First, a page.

On Monday evening, Azalee Irving’s short documentary will be streamed by the Gene Siskel Film Center’s Black Harvest Film Festival. That would be an exciting honor for anyone. For Irving, it runs deeper than excitement.
Irving is 17, the youngest of seven siblings, and lives in a two-flat in Chicago’s Auburn Gresham neighborhood with her mother, her sister, her niece and the star of her three-minute film — her 4-year-old nephew, Ja’King Jones.
“Being an African American female on the South Side of Chicago, I see a lot of violence, a lot of poverty,” she said when I called her the other day. “Living in the neighborhood with negatives can make you give up on what makes you positive.”
Irving is blunt about her long struggle to see the positive. As a child, she spent time in foster care. She took mood medications before discovering that therapy was more helpful.
“I started flunking in school,” she said, recalling a time not long ago. “My behavior got bad. I just didn’t have anything that I saw to strive for. I lost interest for my creative spark. DePaul’s program really opened that door back up to me.”
She’s talking about the DePaul/CHA Documentary Film Program for Girls, a collaboration between DePaul University’s School of Cinematic Arts and the Chicago Housing Authority. The program is built on two central ideas. One is the need to expand the stories that get told — about Chicago and beyond — by cultivating a wider range of storytellers. The other is the need to expand the vision and experiences of young women living in CHA-subsidized housing.
Liliane Calfee, who runs the program, calls these young women “cycle breakers.”
“They’re the ones going to raise the next generation,” she says. “If you can change their minds, or help them choose education, you can make changes in a single generation.”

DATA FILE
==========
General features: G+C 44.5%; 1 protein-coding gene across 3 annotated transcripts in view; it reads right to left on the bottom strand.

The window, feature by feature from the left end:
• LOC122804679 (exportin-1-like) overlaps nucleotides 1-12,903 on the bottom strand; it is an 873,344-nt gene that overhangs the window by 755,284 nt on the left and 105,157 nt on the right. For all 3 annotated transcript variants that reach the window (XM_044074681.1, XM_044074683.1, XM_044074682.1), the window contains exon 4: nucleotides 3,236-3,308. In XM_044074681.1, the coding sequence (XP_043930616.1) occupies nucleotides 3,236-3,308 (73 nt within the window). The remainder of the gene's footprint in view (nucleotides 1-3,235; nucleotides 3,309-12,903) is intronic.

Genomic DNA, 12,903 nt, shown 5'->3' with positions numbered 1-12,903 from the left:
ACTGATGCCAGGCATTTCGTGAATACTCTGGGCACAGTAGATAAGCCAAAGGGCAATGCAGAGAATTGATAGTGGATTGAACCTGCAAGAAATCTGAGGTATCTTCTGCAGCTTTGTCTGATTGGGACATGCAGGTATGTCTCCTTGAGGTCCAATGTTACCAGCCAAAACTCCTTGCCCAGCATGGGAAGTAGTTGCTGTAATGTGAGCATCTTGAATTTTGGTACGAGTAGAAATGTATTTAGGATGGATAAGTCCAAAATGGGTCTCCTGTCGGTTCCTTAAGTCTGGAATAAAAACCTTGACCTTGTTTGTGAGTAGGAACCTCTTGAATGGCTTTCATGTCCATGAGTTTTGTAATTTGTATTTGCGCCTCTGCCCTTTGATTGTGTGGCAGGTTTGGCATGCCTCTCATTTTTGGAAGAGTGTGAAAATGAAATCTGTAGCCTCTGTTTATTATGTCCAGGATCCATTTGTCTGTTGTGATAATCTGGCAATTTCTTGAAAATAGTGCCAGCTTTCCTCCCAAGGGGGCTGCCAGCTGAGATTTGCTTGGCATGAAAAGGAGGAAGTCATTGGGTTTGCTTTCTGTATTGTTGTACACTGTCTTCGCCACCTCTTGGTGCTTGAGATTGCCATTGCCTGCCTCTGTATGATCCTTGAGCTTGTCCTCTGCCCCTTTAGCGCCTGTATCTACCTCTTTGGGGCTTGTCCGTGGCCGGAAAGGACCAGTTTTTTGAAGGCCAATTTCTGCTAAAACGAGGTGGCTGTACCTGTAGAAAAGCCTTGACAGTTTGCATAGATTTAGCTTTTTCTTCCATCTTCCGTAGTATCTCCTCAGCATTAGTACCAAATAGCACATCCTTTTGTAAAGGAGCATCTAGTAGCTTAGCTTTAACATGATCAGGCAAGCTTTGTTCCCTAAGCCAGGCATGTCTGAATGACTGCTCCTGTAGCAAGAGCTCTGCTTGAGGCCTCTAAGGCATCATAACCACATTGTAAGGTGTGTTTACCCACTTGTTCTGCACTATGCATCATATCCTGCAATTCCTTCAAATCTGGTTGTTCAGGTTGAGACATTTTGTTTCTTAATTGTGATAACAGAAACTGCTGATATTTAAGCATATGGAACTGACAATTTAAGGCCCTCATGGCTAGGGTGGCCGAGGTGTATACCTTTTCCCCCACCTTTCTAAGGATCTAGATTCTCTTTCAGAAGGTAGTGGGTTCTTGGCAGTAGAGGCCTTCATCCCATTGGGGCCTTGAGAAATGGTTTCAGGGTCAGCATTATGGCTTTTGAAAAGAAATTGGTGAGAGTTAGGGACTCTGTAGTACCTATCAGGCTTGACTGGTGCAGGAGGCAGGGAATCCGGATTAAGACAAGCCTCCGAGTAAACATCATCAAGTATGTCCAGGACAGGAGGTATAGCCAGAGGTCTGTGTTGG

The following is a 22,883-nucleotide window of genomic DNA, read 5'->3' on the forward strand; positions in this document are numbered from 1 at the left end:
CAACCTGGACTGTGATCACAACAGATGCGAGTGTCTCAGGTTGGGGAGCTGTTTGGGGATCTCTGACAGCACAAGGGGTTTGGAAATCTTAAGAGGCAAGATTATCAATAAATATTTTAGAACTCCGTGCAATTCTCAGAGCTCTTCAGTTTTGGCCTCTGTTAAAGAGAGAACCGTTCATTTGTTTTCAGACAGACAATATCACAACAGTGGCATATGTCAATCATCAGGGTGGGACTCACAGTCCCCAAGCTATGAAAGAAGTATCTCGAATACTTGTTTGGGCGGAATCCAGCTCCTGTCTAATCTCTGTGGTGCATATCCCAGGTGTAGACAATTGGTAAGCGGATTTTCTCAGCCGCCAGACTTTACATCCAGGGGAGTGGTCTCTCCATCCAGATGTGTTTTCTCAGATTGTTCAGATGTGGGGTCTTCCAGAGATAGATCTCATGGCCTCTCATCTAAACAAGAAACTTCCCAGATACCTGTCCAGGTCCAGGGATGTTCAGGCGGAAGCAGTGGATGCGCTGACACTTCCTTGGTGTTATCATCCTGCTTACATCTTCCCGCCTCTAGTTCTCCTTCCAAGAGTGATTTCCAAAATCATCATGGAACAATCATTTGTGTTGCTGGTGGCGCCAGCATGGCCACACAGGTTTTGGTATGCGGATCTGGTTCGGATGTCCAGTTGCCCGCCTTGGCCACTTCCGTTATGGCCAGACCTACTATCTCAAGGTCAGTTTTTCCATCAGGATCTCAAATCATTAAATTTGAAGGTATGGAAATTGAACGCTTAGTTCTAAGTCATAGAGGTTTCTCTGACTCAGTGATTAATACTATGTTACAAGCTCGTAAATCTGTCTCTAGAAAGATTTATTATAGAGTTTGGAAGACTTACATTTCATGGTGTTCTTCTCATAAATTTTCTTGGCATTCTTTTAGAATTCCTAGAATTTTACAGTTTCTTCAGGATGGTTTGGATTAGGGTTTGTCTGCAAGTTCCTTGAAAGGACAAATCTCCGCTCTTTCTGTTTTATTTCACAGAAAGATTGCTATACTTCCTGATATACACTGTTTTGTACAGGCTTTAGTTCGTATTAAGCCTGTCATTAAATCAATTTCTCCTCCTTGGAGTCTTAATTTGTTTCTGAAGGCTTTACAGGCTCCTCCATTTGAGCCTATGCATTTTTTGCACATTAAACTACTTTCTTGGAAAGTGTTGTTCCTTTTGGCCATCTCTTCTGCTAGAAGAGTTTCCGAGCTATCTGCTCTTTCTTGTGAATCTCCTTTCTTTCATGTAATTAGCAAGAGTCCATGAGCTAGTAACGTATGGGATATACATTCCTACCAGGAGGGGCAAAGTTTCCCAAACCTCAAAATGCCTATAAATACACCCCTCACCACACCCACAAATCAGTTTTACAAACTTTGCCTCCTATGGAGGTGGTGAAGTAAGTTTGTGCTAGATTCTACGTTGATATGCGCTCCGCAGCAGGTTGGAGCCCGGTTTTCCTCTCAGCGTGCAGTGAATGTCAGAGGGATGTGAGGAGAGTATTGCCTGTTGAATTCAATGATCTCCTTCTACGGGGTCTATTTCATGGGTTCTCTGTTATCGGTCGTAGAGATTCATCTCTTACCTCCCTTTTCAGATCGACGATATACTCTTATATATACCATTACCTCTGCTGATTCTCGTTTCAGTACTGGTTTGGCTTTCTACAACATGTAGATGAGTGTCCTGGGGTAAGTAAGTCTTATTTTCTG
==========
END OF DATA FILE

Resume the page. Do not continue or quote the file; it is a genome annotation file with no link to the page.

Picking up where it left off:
The program has been around since 2016, but it’s different during the pandemic of 2020. Instead of meeting in person during the six-week filmmaking period this summer, the 15 girls convened on Zoom. In the first half of the program, using Apple iPad Pros on loan from the city’s Department of Family & Support Services, each girl made a three-minute film, usually involving life at home.
“My individual project was inspired by me trying to step out of the box,” Irving said. “Instead of having a film about bullying or racism — the classics — it was, what can I show others that I haven’t seen before?”
Her answer: her love for Ja’King.
“I wanted to show everybody else how much my nephew means to me,” she said, “and show others what their younger relatives can mean to them.”
She recorded Ja’King dancing in the living room, laughing, flexing his bicep, lining up toy trucks on the front stoop. In her voice-over, she talked about helping make sure he was well-dressed and, above all, spared some of the “tough things” she’d been through.
“I got discouraged a couple of times,” she said, recalling the film process, “but the mentors pushed me. I’m glad that I got pushed to try my best.”
She gave her film a title: “Little Hands, Big Help.”
Her endurance paid off. One reward came when her film, along with others from the program, was selected to appear in an Apple showcase for young people. One Apple executive said that “Little Hands, Big Help” brought her to tears.
In the second half of the DePaul/CHA program, all the girls worked in teams. With pandemic precautions, they ventured into the wider world to tell bigger stories, like the lack of translators in hospitals.
Irving worked on a project proposed by teammate Deonna West: that social media feeds materialism. It was West’s second year in the program, and she loved it despite the pandemic limitations.
“I like that it was an all girls thing,” said West, who’s 17. “It was just so nice to have a group of girls that relate to you. All of us were being very nice to each other. There was no hate.”
And in August, when the work was done, the girls and their faculty mentors gathered — again, with precautions — for a graduation ceremony in Ping Tom Memorial Park in Chinatown. The world looked bigger and brighter to them than it had a few weeks earlier, including for Irving, who came to the celebration with a bandage on her belly.
She’d been stabbed in her neighborhood while trying to protect some younger kids from a guy she later learned lives in Waukegan. She was grateful he didn’t hit any organs and that no one else got hurt. She was determined to come and be part of her new community.
Starting at 6 p.m. Monday, Irving’s film and several others by her new friends will be streamed as part of the Black Harvest Film Festival.
She’s sad that because she’ll be on her first day of training to work at a UPS warehouse over the holidays she won’t be able to watch. But her family will, and they’ll be proud.
“That’s me!” Ja’King said when he saw himself on film.
“Everybody loves you, dude,” she told him, and she knew that helping him to know he was loved was the biggest reward of all.
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